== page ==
Tuesday, June 5, 2018
To Be Men: Stories Celebrating Masculinity
As most anthologies, this one started with an idea, or more precisely in this case, some "what if" thinking.
With endless submission calls for stories written by [insert an identity group of your choice], one category of authors has never been singled out for a special opportunity: Men.
A few of us were hanging around in the virtual space of social media, discussing this curious phenomenon, when someone came up with a question.
Could we create a collection of stories written only by men?
The thought was amusing for a while, as we considered the reactions that would inevitably come from certain circles: the accusations, the outrage, the lectures as to how such things just "weren't done." All, of course, would ignore the fact that the exclusionary submission calls were very much done because, well, the fairness standards just aren't the same across the board.
But then, after we've indulged in our daydreaming and considered some of the possibilities, we realized something.
Trolling the hypocrites would've been fun.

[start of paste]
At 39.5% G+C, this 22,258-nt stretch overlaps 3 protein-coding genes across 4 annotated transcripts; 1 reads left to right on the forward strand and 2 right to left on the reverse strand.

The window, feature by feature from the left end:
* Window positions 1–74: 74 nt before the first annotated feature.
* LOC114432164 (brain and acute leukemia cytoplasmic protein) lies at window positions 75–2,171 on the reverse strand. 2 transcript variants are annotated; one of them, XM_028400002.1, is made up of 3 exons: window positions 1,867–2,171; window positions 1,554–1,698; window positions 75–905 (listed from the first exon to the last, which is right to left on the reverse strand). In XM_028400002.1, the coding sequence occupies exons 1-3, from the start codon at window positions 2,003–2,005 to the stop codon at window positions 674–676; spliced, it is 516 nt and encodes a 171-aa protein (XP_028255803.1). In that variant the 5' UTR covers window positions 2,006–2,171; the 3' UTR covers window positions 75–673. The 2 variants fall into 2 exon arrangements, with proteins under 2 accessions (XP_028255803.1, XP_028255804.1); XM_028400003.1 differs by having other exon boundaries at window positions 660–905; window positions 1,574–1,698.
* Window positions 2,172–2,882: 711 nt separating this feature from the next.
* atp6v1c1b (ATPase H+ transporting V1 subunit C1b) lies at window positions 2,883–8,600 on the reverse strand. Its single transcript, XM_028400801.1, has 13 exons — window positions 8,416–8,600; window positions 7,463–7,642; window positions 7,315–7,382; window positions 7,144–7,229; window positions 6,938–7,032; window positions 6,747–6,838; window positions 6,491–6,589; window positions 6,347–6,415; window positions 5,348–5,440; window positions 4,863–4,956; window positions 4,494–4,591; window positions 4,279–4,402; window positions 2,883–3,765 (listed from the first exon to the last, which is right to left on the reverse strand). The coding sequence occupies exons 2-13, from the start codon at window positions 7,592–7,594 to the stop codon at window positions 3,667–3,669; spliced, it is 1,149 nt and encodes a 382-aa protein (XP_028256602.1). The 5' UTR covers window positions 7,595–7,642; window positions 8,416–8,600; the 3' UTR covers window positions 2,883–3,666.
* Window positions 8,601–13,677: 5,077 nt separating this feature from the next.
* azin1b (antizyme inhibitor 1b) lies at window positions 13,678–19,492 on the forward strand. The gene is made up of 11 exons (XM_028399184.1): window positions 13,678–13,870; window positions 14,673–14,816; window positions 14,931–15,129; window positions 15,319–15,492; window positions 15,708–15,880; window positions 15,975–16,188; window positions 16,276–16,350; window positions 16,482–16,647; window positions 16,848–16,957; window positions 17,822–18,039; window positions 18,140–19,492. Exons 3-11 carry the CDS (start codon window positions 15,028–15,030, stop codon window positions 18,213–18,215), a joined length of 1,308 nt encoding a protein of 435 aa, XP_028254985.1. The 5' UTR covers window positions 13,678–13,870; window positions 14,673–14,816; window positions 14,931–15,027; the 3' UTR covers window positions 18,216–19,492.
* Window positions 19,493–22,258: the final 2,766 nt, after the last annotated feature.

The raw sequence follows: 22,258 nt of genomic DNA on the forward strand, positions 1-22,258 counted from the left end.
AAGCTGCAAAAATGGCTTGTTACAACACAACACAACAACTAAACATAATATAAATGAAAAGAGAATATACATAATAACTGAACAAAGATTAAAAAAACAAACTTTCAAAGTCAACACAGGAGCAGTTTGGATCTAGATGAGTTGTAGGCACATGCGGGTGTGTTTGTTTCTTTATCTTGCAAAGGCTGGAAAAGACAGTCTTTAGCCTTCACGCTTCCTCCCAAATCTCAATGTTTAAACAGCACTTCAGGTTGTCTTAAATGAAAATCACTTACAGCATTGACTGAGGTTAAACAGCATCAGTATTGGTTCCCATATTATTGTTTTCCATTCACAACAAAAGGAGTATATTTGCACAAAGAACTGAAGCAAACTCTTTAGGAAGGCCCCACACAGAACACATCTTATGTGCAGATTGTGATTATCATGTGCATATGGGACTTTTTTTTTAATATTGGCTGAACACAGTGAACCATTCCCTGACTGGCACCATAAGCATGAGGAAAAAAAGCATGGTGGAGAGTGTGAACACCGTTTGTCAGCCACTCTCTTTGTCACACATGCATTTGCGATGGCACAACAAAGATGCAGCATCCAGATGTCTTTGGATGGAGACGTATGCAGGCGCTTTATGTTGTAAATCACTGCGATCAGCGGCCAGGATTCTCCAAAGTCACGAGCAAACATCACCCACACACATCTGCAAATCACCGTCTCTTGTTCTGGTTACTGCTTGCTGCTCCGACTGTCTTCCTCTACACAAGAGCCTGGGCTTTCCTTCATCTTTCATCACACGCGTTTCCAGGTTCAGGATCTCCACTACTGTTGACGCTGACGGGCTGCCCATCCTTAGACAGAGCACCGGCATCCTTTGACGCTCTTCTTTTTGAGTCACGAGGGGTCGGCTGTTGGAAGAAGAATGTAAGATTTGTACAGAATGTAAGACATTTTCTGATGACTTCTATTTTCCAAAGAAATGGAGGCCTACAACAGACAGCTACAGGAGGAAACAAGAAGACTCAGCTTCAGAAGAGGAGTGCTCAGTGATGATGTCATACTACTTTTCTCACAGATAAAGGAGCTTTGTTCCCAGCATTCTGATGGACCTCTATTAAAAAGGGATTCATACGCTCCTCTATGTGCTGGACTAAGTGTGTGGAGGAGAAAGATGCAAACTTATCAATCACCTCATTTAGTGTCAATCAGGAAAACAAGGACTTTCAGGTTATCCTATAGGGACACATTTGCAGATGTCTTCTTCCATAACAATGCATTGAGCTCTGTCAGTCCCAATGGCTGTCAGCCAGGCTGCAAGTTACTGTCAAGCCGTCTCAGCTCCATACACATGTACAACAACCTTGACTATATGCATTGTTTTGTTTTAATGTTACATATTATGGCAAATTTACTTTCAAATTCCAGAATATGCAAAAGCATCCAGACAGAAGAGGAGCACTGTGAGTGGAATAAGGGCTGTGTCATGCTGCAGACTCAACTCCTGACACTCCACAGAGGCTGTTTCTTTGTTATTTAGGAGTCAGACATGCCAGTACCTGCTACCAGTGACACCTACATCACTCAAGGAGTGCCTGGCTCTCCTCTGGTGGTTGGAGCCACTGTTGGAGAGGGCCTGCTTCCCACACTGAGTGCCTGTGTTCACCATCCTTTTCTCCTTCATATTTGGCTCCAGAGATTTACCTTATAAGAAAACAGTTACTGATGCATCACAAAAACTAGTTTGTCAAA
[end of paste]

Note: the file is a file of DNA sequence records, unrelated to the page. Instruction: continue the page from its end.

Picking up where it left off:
But we were not trolls. We were authors.
Our readers deserved something special, something better than a joke, something that truly met their needs and left them satisfied.
We were going to give them good stories.
Stories about men as heroes and role models, fathers and mentors, hardened warriors and even fantastic creatures. Men who are interesting, capable and worthy. Characters whom you'd want to meet, to spend time with, to learn from, and whose stories will stay with you after the reading is over.
And just like that, the authors' gender became irrelevant.
The project went from a semi-joking discussion to a serious endeavor. A female editor stepped in to take charge, and Superversive Press picked it up for publishing.
In the end, the anthology brought together authors from different backgrounds, writing in a variety of genres, and of course both men and women.
As it should be. After all, the focus on quality is not exclusionary. It is, in fact, the most even playing field that could possibly exist.
Personally, although I tend to gravitate towards reading male authors, two of my favorite entries in this collection came from women (Monalisa Foster's Cooper and Julie Frost's Man-Made Hell).
I was delighted when my story Picture Imperfect, set in the world of my dystopian novel Chasing Freedom, made the cut. Now, having seen the full project come to fruition, and having read the stories from my fellow contributors, I am honored to be in their company.
If the concept of celebrating masculinity appeals to you, or if you are simply looking for something exciting and fresh to read, give this new offering from Superversive Press a try.
The paperback edition is ready to ship, just in time for Fathers' Day.
The E-book is available for pre-order and will be officially published on June 16.